To explore the functions of DEGs, KEGG analysis was performed. The results showed that 290 upregulated genes and 324 downregulated genes were grouped into 110 known metabolic or signaling pathway classes. As shown in Fig. 2, the pathways relevant to valine, leucine and isoleucine degradation, phosphonate and phosphinate metabolism, and carotenoid biosynthesis included more upregulated DEGs in B. trispora (−) treated with trisporic acids. Downregulated DEGs prevailed in the pathways associated with steroid biosynthesis, butanoate metabolism, and arginine biosynthesis.

Fig. 2
figure 2

KEGG annotation of DEGs. The rich factor indicates the ratios of up- or downregulated DEGs to all annotated genes

The top 10 of up- and downregulated DEGs were shown in Additional file 1: Fig. S3. Among these upregulated DEGs, Unigene1762_All (encoding carotene oxygenase), CL1473.Contig2_All (encoding carotenoid cleavage dioxygenase 1), and Unigene6321_All (sex determining gene) are related to sexual reproduction. Genes coding for transcription factors (HMG-box and GATA) also showed high fold changes. Notably, although there is no report that Unigene4532_All (encoding steroid 5α-reductase like gene) is related to the synthesis of lycopene, it shows the highest fold changes, and steroid 5α-reductase is related to the biosynthesis of hormones. Among the top 10 downregulated DEGs, some genes are related to protein post-translational modifications, such as CL464.Contig12_All (encoding serine/threonine protein kinase), CL435.Contig20_All (encoding protein phosphatase).

Roles of steroid 5α-reductase-like gene (SR5AL) in lycopene biosynthesis and sexual reproduction

Based on the fold changes and the metabolic pathways involved, some unigenes were selected as candidate genes, such as Unigene4532_All (SR5AL, steroid 5α-reductase like gene, fold change = 8.79), Unigene1762_All (tsp3, putative carotene oxygenase, fold change = 8.71), and Unigene6321_All (sexM, sex determining gene, fold change = 7.14). Later, the results showed that SR5AL is likely to be one of the key genes associated with the response to trisporic acid stimulation.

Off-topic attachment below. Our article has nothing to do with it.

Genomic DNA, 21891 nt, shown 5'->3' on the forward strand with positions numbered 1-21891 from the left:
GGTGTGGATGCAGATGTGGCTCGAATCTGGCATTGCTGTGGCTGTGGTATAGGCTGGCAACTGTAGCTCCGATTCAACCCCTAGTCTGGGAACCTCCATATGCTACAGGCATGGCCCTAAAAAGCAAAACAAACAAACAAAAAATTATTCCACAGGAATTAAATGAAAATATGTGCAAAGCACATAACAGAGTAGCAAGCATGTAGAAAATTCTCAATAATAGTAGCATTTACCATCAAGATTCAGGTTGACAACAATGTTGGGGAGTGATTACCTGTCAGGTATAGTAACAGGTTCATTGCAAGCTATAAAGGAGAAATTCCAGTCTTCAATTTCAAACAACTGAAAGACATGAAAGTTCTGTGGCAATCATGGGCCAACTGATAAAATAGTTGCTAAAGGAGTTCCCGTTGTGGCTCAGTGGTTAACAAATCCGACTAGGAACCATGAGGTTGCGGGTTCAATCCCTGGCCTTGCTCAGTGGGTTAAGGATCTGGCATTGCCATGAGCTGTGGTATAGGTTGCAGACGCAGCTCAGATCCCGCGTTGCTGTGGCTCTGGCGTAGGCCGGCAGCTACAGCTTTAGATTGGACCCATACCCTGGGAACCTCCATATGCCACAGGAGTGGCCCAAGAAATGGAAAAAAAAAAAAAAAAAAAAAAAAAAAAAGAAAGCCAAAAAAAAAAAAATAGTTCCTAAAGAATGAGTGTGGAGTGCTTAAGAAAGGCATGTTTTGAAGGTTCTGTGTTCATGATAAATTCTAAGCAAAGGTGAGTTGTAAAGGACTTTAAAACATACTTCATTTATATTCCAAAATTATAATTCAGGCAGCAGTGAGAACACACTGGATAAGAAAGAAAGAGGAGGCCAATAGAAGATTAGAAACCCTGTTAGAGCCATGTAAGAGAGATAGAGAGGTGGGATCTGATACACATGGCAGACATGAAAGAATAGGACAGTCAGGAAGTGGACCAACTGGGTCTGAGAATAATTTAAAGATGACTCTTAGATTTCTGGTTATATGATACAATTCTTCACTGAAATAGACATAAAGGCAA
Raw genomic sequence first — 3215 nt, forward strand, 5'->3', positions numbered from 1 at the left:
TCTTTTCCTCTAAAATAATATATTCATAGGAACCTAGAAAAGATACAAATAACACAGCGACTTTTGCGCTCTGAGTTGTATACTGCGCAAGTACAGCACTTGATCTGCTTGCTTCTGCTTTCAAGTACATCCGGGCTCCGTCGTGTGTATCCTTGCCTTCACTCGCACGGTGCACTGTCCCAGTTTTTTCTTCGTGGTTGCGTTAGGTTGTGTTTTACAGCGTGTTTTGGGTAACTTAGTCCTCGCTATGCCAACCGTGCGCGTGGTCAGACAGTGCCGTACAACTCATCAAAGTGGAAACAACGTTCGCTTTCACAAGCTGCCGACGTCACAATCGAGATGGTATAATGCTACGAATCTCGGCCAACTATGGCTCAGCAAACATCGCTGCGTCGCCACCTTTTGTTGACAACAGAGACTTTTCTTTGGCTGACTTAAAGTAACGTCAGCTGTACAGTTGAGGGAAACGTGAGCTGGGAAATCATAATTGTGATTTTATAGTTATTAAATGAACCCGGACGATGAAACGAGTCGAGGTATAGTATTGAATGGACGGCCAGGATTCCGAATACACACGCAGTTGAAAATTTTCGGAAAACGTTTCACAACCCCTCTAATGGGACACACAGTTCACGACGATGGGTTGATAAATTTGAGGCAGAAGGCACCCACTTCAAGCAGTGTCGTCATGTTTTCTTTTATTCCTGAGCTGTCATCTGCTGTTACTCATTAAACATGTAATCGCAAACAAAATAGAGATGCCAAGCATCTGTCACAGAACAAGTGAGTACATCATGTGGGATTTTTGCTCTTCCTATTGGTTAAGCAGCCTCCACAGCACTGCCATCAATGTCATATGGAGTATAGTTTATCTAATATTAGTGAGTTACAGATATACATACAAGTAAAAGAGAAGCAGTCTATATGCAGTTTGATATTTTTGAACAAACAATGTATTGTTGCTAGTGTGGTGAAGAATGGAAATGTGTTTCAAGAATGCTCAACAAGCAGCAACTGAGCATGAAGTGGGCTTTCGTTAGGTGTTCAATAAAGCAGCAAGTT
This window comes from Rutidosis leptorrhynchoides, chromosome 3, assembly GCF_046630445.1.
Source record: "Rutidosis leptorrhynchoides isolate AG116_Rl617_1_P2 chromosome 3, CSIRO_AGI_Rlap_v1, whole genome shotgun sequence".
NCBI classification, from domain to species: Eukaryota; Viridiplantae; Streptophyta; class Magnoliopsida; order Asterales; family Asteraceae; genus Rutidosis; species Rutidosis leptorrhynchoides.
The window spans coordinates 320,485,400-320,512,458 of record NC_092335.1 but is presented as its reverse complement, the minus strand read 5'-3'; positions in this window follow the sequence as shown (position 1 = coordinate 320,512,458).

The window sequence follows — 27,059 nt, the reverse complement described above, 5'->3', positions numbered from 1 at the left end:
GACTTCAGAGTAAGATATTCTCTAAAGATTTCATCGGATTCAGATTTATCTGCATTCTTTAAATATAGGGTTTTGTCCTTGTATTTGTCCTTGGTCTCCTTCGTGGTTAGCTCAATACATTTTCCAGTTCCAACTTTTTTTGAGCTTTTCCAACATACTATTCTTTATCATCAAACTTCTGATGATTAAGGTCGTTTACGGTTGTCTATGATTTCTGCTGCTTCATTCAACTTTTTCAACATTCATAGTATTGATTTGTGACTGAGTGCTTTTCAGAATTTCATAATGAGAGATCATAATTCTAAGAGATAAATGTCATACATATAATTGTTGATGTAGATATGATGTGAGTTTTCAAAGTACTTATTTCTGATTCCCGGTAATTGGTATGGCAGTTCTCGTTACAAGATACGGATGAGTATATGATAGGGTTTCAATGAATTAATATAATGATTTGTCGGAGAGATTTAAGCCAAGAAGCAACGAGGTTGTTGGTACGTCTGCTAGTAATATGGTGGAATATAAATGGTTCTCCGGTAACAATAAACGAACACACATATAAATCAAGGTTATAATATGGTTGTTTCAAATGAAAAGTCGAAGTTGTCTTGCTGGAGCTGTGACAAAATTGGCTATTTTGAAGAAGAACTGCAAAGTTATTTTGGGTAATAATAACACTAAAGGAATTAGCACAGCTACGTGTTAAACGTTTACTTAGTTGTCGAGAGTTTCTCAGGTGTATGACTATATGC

Characterization of steroid 5α-reductase like gene

According to the cDNA sequences of Unigene4532, homologous DNA regions were searched from the genomes of B. trispora F921, F986, and NRRL 2456 ( Next, a 2154-bp DNA region containing Unigene4532 was amplified by PCR using B. trispora N6 (used in this study) genomic DNA as a template. A 994-bp open reading frame (starting with ATG at 799 bp and ending with TGA at 1792 bp) was found, which contained five exons and four introns. Intron splicing was confirmed by cDNA sequence. The translated amino acid sequence is highly similar to the sequence of steroid 5α-reductase from Absidia repens, A. glauca, Mucor circinelloides, and Rhizopus stolonifer (Fig. 3). This gene was named the SR5AL gene (steroid 5α-reductase-like gene). The TATA box was detected at the 5′-flanking region (TATATCT at 376 bp), and a polyadenylation signal was found at the 3’-flanking region (AATAAA at 1867 bp).